Thursday, June 10, 2004


Hockey Hall of Fame - Cam Neely Shut Out Yet Again

There is no doubt that the Hockey Hall of Fame is a �big� hall, meaning that it�s relatively easy to get into compared to some of the other HOF�s out there (Especially baseball).

As the HHOF will be set to introduce Paul Coffey, Raymond Bourque, and Larry Murphy into the shrine of legends in November, there is one player that is being left out in the cold, much to my (and ESPN�s John Buccigross�) chagrin.

In Toronto�s Hockey Hall of Fame, longevity, rather than peak value, seems to count more toward entrance than any other factor.

If you have a long career as simply a �good� player, and put up consistently �good� numbers that add up (counting numbers), you are pretty much a shoo-in.
If you have a short or injury-rattled career as an elite player, than you�ll have a much tougher time getting in as you wouldn�t have piled up the counting stats.

That is why guys like Mike Gartner are voted into HHOF, and why guys like Cam Neely have a much tougher time.

Comparing the goal-scorers - Both players were known as goal-scorers who often had more goals than assists throughout their career.

Gartner was never as good as Neely in relation to the league (Can you name a time when Gartner was a ever considered a �top� player?), but Gartner piled up over 700 goals and 1300 points, so he was able to pile up some nice numbers when his career was over after 1400+ games.

Gartner finished his long career with not a single post-season award, and just one top-10 finish in league scoring (10th in 1984-85). For a 19-year career, you would expect a �top� player to finish at least 10th in league scoring more than just once.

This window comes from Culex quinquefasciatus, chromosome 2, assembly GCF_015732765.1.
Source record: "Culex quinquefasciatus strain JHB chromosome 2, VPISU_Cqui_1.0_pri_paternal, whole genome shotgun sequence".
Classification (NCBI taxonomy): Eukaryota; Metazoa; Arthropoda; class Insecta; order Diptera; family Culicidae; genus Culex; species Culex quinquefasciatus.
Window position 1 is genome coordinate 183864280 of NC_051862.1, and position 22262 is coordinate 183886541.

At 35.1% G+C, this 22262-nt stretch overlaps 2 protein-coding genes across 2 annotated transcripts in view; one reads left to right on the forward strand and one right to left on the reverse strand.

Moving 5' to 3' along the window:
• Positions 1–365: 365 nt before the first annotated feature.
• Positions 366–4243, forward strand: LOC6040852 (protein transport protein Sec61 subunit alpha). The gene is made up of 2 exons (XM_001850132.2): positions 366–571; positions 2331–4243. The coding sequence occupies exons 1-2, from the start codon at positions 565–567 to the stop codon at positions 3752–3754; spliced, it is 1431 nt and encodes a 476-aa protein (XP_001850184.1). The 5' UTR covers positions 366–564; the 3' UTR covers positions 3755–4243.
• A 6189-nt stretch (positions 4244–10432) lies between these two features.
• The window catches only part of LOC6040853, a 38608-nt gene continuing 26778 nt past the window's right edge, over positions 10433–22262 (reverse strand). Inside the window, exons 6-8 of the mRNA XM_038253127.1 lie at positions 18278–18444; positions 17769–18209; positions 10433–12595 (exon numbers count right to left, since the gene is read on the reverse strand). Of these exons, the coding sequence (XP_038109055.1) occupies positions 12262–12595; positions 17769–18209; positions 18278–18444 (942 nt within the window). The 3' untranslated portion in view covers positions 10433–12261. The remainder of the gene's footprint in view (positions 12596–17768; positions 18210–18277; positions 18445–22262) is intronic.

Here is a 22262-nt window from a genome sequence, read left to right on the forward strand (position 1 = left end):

Neely, on the other hand, played only 726 games played in his shortened-career, just finishing shy of the 400 goal plateau (694 total points). In his peak/best seasons (Ages 24-30, 7 seasons), Neely averaged 0.74 goals per game, while in Gartner�s peak/best seasons (Ages 25-32, 7 seasons), Mike only averaged 0.56 goals per game.

On top of that, Gartner had only ONE 50-goal season in his 19 year career, while Cam Neely had THREE in 10 seasons, including 50 goals in just 49 games in 1993-94.

At their respective peaks, Neely was a far more valuable player to his team, as he was the elite �Power Forward� in the game. Neely was pretty much the NHL�s second ever true Power Forward (Gordie Howe being the first), and was a pioneer of sorts with combination of power, strength, determination, and style of play.

Gartner, on the other hand, was a fairly good goal scorer, had no physical element to his game whatsoever, and was panned as being awful defensively. Gartner was nowhere near being considered one of the top players in the league at any given time.

I�m not saying Gartner isn�t a worthy a HOF candidate, given his overall numbers, but it�s a shame that Neely has not yet been inducted, simply because he wasn�t around long enough to cross the magical 1000-point plateau, or whatever reason the voters choose to use to keep him out. To me, the HHOF is merely the �Hall of the Very Good�, rather than the �Hall of the Excellent�

The major thing around the Penguins Message Board was that Herb Brooks and Bob Johnson were also shut out of a deserving hall of fame selection.
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